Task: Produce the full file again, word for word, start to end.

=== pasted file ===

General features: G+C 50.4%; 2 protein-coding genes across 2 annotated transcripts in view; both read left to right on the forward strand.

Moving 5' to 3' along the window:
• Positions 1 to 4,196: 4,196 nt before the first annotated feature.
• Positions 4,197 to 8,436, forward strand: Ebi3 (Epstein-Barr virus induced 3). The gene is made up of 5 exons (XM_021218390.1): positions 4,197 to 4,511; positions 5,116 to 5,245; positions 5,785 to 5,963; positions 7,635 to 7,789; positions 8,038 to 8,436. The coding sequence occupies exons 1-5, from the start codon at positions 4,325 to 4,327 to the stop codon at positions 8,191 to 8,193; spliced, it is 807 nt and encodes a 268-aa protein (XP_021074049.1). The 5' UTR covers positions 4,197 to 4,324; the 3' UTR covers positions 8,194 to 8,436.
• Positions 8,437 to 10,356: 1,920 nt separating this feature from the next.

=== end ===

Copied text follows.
General features: G+C 50.4%; 2 protein-coding genes across 2 annotated transcripts in view; both read left to right on the forward strand.

Moving 5' to 3' along the window:
• Positions 1 to 4,196: 4,196 nt before the first annotated feature.
• Positions 4,197 to 8,436, forward strand: Ebi3 (Epstein-Barr virus induced 3). The gene is made up of 5 exons (XM_021218390.1): positions 4,197 to 4,511; positions 5,116 to 5,245; positions 5,785 to 5,963; positions 7,635 to 7,789; positions 8,038 to 8,436. The coding sequence occupies exons 1-5, from the start codon at positions 4,325 to 4,327 to the stop codon at positions 8,191 to 8,193; spliced, it is 807 nt and encodes a 268-aa protein (XP_021074049.1). The 5' UTR covers positions 4,197 to 4,324; the 3' UTR covers positions 8,194 to 8,436.
• Positions 8,437 to 10,356: 1,920 nt separating this feature from the next.